Have you ever scrolled through social media and started feeling suddenly, and inexplicably bad about yourself?
You're not alone.
With countless accounts and constant access via our smartphones, we're more 'switched on' than ever - but it's also creating an epidemic of low self-esteem.
Some of the top Google searches for Instagram
New research commissioned by the Dove Self-Esteem Project shows that over one million girls in the UK are suffering from low body confidence, with two-thirds admitting they feel prettier online than in real life.
The number of girls who say social networks make them feel worse about their appearance doubles between the age of 13 to 18, with 60% of university age students admitting it negatively affects their confidence.
The research also shows social media is also used by girls for self-validation, creating a culture of chasing 'likes' to feel attractive.
The majority of girls aged 18-23 stated that they would avoid posting photos of themselves online if they didn't feel comfortable with their appearance, taking an average of 12 minutes to prepare for a single selfie.
The consequence is that their presence on social media becomes so carefully constructed that it no longer represents the reality of their actual lives.
The images we see every day play an important role in shaping the definition of beauty, so what happens when most of them are staged, filtered and edited?
"We live in a world where appearance is chronically observed by others and over time we internalise that perspective and become observers of ourselves," she said.
"Our cultural climate promotes a belief that the body is almost infinitely modifiable. It is as if the body has become a canvas to be fixed, remade, enhanced, reshaped and updated"
Slater says that we are constantly fed images of perfection and put under pressure to achieve it.
"We spend enormous amounts of time, energy and money - then feel ashamed and guilty when we fail," she says.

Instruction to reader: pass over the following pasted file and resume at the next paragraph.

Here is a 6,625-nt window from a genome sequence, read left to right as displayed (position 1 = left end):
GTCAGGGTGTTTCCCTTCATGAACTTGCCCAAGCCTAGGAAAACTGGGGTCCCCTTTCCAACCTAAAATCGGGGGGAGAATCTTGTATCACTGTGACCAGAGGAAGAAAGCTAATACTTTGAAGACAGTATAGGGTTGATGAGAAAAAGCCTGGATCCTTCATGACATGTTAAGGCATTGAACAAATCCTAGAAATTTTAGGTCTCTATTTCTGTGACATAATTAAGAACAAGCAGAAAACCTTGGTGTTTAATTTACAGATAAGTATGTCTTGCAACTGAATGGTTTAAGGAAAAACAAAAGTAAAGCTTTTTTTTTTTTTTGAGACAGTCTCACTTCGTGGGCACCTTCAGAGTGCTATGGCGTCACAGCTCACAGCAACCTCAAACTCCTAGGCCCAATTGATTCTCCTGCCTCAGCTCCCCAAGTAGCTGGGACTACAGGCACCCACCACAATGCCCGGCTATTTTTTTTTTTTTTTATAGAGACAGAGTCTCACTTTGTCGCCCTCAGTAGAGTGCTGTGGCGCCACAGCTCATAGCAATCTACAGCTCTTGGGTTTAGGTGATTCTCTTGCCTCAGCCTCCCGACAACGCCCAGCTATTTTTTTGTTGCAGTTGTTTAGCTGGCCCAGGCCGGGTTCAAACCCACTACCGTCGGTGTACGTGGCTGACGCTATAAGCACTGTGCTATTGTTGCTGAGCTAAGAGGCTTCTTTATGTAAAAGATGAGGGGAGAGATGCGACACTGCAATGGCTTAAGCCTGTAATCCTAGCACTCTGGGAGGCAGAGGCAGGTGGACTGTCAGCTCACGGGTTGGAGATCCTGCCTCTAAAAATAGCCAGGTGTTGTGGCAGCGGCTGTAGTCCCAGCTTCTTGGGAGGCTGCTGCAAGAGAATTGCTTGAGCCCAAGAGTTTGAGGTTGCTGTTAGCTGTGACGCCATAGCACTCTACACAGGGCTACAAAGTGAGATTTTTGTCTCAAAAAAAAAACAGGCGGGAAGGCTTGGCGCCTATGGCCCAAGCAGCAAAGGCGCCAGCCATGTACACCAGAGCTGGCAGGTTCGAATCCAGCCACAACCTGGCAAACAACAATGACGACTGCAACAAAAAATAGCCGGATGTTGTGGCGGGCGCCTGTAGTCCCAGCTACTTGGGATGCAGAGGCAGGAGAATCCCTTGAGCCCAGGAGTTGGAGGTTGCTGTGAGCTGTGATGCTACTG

"There is no way to achieve this flawless ideal because it doesn’t exist. Our sense of what’s real and what’s possible when it comes to beauty is warped by our over exposure to these images.
"Ultimately the message is you ‘should’ look like someone else. Losing our sense of individuality in this way reduces self-esteem, causes self-hatred, self-devaluation, self-loathing, insecurity, a sense of shame, increases the risk of depression and lowers body confidence."
So what can you to to stop the negative cycle?
"In order to navigate these pressures it is helpful to become more self aware in how you think of yourself as a woman. An important question for women to ask of themselves is 'do I think I am enough as I am?'" Slater explained.
"We need to acknowledge and value what defines us as women beyond our appearance: intellect, emotional intelligence, professional success, loving relationships, creativity, capacity for empathy and compassion, resilience and strength, loyalty and leadership, kindness and love, health and fitness.
"Avoid subscribing to someone else’s reality in terms of what defines who you are as a woman - it is time to unlearn one way of being and develop another more sustainable one."
To help yourself become more self-aware, Slater recommends the use of mindfulness - which encourages focusing on the moment rather than being consumed by difficulties of the past or anxiety about the future.
"Mindfulness tunes out the white noise and allows ourselves to see the present moment clearly," she said, revealing that studies have shown the practice can actually bring about reduction in stress and improvements in mood.
"Becoming more aware of the present moment helps us understand ourselves better, allowing us to become more aware of and observe the thoughts and feelings that we experience and how at times they can negatively impact us."
Today the Dove Self-Esteem Project is launching a new #NoLikesNeeded campaign at Women in the World (8 and 9 October) to encourage girls to realise the only ‘like’ that counts is their own.